Third and final round, and Rampage throws out some jabs before stuffing a takedown attempt into the clinch. Ref breaks them up and they continue to circle and Quinton blocks a takedown and tags him with a pair of uppercuts. They clinch up and Quinton works him over in the clinch with knees and punches, but Yoon drops for a double leg and gets him down, instantly into full mount! Crowd explode as Yoon tries to punch from the mount, but Jackson holds on from the bottom, but looks stuck a little as he’s in the corner of the ring. Ref moves them back to the center and Yoon continues to try to punch, but eventually Rampage uses sheer strength to roll him over into the Korean’s guard. Quinton works from inside the guard again as he did earlier, pretty conservative stuff for Rampage’s standards, and with seconds to go Yoon tries an armbar. Quinton avoids it and moves to side mount, where he lands with some knees to the head. Yoon scrambles to half-guard though and the fight ends there.
Judges all go for Jackson, unsurprisingly, but that was a bit of an underwhelming showing for him. Granted Yoon had improved a lot (and he went on to win his first MMA fight in his next match) but the Rampage of 2003-4 probably would’ve put him away in the first round. I mean, Rampage did have a ton of bright spots in the fight, but they were fleeting and for the most part it was a slow performance for his usual high standards. Bit of a flat one for Quinton to finish his PRIDE days with to be fair, although it wasn’t outright horrible and he at least won the fight.
Einemo, the Norwegian debutant out of Joachim Hansen’s camp, was coming in with a pretty solid reputation as not only was he unbeaten at 5-0, but he’d also had some success in the Abu Dhabi tournaments and was widely recognized as one of the best heavyweight grapplers in the world. He hadn’t fought for almost three years at this stage, however, which was the one downside really. Well, that and he was facing Werdum, a guy who had been steadily improving since his PRIDE debut in basically all areas, and was looking to put himself into the title picture in 2006.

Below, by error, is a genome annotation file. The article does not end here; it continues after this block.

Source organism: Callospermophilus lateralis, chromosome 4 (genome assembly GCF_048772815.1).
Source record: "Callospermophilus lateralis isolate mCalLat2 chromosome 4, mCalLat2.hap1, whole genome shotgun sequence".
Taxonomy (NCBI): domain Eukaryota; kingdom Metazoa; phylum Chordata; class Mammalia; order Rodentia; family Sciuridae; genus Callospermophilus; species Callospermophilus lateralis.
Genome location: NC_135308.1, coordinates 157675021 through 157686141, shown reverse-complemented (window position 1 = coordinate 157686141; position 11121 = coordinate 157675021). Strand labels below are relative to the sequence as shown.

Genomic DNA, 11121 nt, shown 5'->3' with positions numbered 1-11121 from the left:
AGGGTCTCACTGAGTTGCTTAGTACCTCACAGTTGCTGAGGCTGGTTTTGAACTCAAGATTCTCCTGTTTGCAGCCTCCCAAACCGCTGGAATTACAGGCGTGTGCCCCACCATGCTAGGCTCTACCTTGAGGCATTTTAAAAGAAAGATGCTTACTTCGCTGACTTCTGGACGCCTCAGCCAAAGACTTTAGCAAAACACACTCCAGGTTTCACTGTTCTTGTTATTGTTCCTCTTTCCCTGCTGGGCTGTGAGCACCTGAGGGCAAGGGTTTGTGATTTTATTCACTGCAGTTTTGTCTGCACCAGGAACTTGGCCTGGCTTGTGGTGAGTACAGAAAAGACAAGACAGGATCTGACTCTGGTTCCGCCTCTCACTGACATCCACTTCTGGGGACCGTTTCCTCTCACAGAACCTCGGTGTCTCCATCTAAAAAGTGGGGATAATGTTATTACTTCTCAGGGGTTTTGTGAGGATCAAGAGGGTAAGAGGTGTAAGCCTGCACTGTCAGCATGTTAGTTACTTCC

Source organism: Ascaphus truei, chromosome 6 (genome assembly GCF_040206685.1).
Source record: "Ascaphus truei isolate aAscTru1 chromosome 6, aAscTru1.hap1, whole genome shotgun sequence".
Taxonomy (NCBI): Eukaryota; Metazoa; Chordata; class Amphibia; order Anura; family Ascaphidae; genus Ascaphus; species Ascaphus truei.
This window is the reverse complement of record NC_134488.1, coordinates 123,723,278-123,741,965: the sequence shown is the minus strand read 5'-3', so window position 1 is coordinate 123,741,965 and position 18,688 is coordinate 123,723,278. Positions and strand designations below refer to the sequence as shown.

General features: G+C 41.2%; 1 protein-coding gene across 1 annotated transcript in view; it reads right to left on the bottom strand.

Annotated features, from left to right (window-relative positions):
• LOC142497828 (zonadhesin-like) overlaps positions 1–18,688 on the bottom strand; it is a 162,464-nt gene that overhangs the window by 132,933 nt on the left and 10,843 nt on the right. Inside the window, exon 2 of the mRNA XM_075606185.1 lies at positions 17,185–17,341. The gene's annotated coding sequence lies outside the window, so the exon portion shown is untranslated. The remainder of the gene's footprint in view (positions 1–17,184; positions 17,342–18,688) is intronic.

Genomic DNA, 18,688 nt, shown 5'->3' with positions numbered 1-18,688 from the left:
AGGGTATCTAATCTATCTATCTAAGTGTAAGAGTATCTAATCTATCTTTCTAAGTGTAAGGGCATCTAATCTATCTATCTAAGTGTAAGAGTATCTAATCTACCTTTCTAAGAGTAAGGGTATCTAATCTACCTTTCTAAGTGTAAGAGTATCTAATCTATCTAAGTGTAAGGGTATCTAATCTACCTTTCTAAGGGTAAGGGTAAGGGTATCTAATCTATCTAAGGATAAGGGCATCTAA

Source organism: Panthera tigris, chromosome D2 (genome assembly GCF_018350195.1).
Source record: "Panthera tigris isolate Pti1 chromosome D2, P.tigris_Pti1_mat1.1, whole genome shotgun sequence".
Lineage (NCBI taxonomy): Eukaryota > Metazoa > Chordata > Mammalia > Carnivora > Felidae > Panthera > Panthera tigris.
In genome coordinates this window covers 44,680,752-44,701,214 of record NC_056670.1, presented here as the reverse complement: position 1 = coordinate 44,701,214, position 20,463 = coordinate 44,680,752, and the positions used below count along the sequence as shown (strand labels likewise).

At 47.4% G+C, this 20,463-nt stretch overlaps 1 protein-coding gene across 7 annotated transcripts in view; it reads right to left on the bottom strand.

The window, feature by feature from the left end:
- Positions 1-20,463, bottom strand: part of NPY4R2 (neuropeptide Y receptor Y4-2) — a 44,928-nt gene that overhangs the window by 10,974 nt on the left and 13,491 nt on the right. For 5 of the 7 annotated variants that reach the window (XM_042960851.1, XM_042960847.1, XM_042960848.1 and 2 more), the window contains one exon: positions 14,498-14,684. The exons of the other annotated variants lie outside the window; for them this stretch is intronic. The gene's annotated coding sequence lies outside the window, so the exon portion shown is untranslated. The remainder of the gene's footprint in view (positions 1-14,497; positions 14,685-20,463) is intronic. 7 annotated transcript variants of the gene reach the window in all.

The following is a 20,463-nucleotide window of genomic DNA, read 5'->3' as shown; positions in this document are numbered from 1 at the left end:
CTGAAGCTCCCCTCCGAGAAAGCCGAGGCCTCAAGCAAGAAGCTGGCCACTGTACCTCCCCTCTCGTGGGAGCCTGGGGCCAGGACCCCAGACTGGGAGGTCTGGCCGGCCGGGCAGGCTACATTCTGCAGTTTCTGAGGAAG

We get underway and Werdum throws a combo before looking for the takedown. Einemo stuffs it and they end up clinched, muscling for position with Werdum eventually reversing a takedown attempt and putting Einemo on his back in half-guard. Werdum stands over him and kicks the legs, looking for a way to pass the guard, but the ref brings Einemo up. They exchange leg kicks and Werdum lands with some punching combos too before Einemo closes him down and they clinch. Werdum breaks and they press forward tentatively before the Brazilian lands flush with a right hand. Rather than follow up though he goes to his back in guard, looks like he slipped or something to me. Werdum looks like he’s setting up for an armbar, but Einemo easily avoids it. They come back to their feet and now Einemo wades into a clinch with a right hand, but Werdum answers with some dirty boxing and then grabs the plum clinch to deliver some knees, bloodying Einemo’s nose. Einemo tries a takedown but the ref calls time to check the nose. The doctors clean him up and they restart, and Einemo swings a right into the clinch again and then gets a takedown to guard. Werdum kicks him away though and they exchange into a clinch. Ref breaks them very quickly and has the doctors check Einemo’s nose again. They restart and Werdum tags him with a combo before looking for a takedown, but he winds up on the bottom in side mount before quickly scrambling to guard. Einemo lands with some short punches in the guard as Werdum stays active, looking for the rubber guard. Ref comes in to clean off Einemo’s face AGAIN and then they restart in the guard. They come back to their feet with about a minute remaining, and Einemo swings into the clinch and then slams Werdum down to side mount. Couple of knees from the bottom land for Werdum and the round finishes there.
Round Two and Werdum rushes him with punches right away, landing uppercuts from close range. Einemo seems okay though and they back up before Werdum tags him again as he gets close. Einemo clinches but the ref breaks them up, and Werdum once again rushes him with punches. Clinch from Einemo and Werdum tries a bodylock takedown, but Einemo shifts his weight and lands on top in Werdum’s guard. Little happens and the ref calls the stand-up, with Einemo getting the yellow card. They exchange strikes again and Werdum is showing a lot of aggression even if he’s not especially damaging Einemo with these shots. Single leg attempt from Einemo and he gets Werdum down in the guard, and little happens again until Einemo stands to avoid an armbar. They exchange punches on the feet again and Werdum ends the round with a takedown.